By 2319, quoted above, the mineral de- lars' worth of labor shall be performed or imposits which are declared to be open to ex-provements made during each year. On all ploration and purchase are those found in claims located prior to the tenth day of May, lands belonging to the United States, and eighteen hundred and seventy-two, ten dolsuch lands are the only ones open to occu- lars' worth of labor shall be performed or impation and purchase. While this is true, it provements made by the tenth day of June, is also true that until the legal title has eighteen hundred and seventy-four, and each passed the public lands are within the juris- year thereafter, for each one hundred feet in diction of the Land Department, and, al-length along the vein until a patent has been though equitable rights may be established, issued therefor; but where such claims are Congress retains a certain measure of control. held in common, such expenditure may be Michigan Land & Lumber Company v. Rust, made upon any one claim; and upon a failure 168 U. S. 589 [42: 591]. The grant is, as is to comply with these conditions, the claim or often said, in process of administration. Pass- mine upon which such failure occurred shall ing to 2320, beyond the recognition of the be open to relocation in the same manner as governing force of customs and regulations if no location of the same had ever been and a declaration as to the extreme length made, provided that the original locators, and width of a mining claim, it is provided their heirs, assigns, or legal representatives, that "no location of a mining claim shall be have not resumed work upon the claim after made until the discovery of the vein or lode failure and before such location." within the limits of the claim located.

The end lines of each claim shall be parallel

to each other."

Section 2322 gives to the locators of all mining locations, so long as they comply with laws of the United States, and with state, territorial, and local regulations not in conflict therewith, "the exclusive right of possession and enjoyment of all the surface included within the lines of their locations, and of all veins, lodes, and ledges throughout their entire depth, the top or apex of which lies in side of such surface lines extended downward vertically, although such veins, lodes, or ledges may so far depart from a perpendicular in their course downward as to extend outside the vertical side lines of such surface locations. But their right of possession to such outside parts of such veins or ledges shall be confined to such portions thereof as lie between vertical planes drawn downward as above described, through the end lines of their locations, so continued in their own direction that such planes will intersect such exterior parts of such veins or ledges. And nothing in this section shall authorize the lo[71]cator or possessor of a vein or lode which extends in its downward course beyond the vertical lines of his claim to enter upon the surface of a claim owned or possessed by another."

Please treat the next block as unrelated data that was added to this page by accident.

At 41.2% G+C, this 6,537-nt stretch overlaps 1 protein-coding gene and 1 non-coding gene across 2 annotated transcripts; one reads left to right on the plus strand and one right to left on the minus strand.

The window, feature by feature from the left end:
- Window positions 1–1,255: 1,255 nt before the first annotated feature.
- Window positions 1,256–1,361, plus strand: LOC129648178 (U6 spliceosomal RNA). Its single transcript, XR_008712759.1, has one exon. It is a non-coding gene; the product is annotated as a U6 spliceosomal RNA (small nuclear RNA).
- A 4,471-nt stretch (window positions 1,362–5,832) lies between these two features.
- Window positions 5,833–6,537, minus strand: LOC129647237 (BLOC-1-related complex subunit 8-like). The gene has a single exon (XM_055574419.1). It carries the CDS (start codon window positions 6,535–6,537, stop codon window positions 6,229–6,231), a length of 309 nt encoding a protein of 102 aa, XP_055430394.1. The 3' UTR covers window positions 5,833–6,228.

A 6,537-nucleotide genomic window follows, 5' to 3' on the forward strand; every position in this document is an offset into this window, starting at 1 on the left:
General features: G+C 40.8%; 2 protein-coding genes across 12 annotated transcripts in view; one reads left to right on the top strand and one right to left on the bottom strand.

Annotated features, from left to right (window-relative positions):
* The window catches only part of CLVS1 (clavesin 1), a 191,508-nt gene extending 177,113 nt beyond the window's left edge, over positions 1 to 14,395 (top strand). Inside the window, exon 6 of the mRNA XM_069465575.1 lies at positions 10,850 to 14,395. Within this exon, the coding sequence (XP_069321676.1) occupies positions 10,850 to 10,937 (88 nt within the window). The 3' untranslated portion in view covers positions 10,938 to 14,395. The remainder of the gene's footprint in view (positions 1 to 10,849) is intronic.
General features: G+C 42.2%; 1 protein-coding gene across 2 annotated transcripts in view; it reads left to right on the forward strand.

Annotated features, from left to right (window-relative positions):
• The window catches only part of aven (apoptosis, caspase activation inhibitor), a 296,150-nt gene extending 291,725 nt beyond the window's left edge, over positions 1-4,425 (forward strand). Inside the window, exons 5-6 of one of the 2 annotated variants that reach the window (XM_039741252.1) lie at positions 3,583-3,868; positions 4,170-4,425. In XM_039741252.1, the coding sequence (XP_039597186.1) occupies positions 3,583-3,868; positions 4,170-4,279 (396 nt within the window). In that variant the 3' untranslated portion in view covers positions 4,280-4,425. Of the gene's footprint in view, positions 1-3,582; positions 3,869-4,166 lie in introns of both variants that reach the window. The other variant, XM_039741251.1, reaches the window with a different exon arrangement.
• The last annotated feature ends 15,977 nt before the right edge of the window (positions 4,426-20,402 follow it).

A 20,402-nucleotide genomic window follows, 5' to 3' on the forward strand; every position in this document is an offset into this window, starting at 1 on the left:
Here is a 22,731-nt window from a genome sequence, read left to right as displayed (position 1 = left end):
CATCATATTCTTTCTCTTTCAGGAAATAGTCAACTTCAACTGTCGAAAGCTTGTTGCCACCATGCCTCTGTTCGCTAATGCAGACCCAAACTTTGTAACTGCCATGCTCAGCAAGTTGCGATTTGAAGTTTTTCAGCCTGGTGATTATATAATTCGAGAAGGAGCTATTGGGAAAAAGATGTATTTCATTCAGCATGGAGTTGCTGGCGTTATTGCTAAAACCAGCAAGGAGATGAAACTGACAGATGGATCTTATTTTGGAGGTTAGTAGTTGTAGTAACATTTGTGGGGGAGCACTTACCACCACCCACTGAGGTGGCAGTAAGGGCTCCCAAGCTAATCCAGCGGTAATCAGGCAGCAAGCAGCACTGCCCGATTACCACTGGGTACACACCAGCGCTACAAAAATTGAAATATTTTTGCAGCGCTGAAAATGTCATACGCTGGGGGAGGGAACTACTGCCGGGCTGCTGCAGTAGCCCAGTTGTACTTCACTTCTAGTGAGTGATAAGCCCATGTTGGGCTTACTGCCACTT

Section 2324 in terms authorizes "the miners of each mining district to make regulations not in conflict with the laws of the

Section 2325 provides for the issue of a patent. It reads:

"A patent for any land claimed and located for valuable deposits may be obtained in the following manner: Any person, association, or corporation authorized to locate a claim under this chapter, having claimed and located a piece of land *for such purposes who [72] has or have, complied with the terms of this chapter, may file in the proper land office an application for a patent, under oath, showing such compliance, together with a plat and field notes of the claim or claims in common, made by or under the direction of the United States surveyor general, showing accurately the boundaries of the claim or claims, which shall be distinctly marked by monuments on the ground, and shall post a copy of such plat, together with a notice of such application for a patent, in a conspicuous place on the land embraced in such plat previous to the filing of the application for a patent, and shall file an affidavit of at least two persons that such notice has been duly posted, and shall file a copy of the notice in such land. office, and shall thereupon be entitled to a patent for the land, in the manner following: The register of the land office, upon the filing of such application, plat, field notes, notices, and affidavits, shall publish a notice that such application has been made, for the period of sixty days, in a newspaper to be by him designated as published nearest to such claim; and he shall also post such no

These are the only provisions of the statute which bear upon the question presented.